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New York City (NYC)
Climate Change


Climate change poses a serious threat to our planet. NYC realizes the importance of addressing this threat. As a part of PlaNYC 2030, the City has set a goal of reducing its greenhouse gas (GHG) emissions by 30 percent. While such reduction will ease the impact on the environment, it's important to realize that climate change is taking place regardless of the city's ability to reduce emissions. Some effects of climate change - hotter temperatures, increased precipitation, rising sea levels and extreme weather events (heat waves, blizzards, rainstorms, storm surges) - can be only marginally softened by reducing GHG emissions. However, mankind has no control over such events. Realizing that, the city incorporated into its long term strategy adaptation to climate change and increase of the infrastructure resilience to climate change. Such strategy will ensure the city's long-term economic prosperity and encourage public and private investments in the city's infrastructure; it will also support green jobs and improve the quality of life of New Yorkers.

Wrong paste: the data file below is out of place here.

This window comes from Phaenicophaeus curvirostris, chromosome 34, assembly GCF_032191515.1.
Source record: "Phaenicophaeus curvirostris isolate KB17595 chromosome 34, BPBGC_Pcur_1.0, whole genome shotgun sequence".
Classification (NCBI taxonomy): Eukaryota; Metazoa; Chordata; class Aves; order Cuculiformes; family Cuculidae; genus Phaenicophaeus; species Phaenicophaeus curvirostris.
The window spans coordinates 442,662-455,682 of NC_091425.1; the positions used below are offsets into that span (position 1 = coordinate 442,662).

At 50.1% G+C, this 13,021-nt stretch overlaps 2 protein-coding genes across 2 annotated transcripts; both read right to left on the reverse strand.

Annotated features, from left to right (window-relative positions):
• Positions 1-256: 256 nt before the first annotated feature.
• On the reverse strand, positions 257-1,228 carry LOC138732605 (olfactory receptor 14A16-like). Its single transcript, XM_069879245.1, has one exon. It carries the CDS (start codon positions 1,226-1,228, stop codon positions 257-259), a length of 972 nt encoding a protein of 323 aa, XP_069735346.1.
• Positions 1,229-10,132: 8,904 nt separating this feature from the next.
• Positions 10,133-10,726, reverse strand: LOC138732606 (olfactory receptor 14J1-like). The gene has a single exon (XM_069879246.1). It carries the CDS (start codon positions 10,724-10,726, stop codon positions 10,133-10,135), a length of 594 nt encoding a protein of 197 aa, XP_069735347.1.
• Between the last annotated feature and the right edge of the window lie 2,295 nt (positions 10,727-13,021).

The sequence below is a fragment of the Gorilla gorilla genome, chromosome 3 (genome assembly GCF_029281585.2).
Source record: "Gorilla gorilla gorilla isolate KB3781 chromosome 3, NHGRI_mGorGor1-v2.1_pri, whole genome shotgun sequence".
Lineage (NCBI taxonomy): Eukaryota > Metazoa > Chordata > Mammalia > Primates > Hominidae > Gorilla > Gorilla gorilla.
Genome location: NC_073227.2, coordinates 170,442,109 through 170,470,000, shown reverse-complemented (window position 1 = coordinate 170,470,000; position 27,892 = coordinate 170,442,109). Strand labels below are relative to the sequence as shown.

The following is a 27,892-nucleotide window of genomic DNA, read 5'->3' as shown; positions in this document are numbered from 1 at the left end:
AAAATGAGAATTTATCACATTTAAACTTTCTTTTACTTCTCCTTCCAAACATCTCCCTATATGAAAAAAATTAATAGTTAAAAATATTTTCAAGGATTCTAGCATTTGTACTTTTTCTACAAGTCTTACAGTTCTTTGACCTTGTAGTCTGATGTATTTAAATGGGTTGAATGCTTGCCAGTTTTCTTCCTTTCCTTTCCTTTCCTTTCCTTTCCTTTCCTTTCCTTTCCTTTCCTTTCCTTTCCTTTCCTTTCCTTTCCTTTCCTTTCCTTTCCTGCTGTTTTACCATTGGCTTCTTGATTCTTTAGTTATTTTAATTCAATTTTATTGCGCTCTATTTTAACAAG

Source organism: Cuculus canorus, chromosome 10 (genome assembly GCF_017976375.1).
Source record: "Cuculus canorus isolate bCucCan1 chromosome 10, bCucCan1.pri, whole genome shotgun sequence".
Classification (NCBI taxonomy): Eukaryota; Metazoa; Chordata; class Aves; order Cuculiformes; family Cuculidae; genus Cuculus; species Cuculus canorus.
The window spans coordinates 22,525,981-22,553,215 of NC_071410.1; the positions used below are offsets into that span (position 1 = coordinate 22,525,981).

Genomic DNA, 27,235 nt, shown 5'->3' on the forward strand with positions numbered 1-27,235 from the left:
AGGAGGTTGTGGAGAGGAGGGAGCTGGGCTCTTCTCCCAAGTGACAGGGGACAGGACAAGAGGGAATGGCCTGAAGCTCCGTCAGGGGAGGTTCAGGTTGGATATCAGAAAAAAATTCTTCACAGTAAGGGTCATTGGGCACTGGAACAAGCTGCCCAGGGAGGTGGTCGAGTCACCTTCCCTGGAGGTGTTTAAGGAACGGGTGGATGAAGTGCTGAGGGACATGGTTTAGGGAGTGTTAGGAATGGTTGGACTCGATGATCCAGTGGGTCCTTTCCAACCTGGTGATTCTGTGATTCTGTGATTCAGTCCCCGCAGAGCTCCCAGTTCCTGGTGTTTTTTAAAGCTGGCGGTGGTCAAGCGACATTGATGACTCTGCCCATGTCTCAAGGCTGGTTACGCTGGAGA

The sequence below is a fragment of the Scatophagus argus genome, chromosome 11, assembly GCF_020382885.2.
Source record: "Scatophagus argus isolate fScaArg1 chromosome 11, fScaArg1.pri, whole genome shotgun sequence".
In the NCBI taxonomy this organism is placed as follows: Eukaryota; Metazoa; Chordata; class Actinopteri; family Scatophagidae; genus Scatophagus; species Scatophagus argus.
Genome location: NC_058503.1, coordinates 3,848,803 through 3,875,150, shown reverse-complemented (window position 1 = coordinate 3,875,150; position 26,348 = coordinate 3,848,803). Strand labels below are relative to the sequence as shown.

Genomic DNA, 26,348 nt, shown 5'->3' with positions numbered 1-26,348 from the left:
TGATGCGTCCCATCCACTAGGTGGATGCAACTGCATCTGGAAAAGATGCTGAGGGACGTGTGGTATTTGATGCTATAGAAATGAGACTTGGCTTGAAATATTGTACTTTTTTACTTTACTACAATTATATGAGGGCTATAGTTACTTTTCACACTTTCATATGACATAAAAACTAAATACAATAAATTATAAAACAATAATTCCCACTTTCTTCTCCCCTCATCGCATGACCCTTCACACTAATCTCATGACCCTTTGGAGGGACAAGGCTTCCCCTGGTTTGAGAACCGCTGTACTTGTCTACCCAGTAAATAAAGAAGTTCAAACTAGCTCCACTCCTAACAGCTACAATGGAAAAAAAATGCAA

Reduction of GHG emissions still remains one of the top priorities among NYC's climate change initiatives. Because such reduction can mitigate the severity of climate change, NYC remains on track of its goal to cut GHG emissions by 30 percent by 2030. Citywide carbon emissions already decreased 3.5 percent in 2008 compared to 2007; and since 2005 they have declined 9 percent, falling from 58.6 to 53.3 metric tons of carbon dioxide equivalent. Adjusted for weather - the key driver in annual variations - the total decline was 4.4 percent. Several factors contributed to this progress: milder weather, efficient in-city electricity generation, increased importation of cleaner electricity, decrease in total per capita energy consumption and decreased sulfur hexafluoride emissions. The most significant factor of all is perhaps that the total per capita energy consumption declined for the first time in years.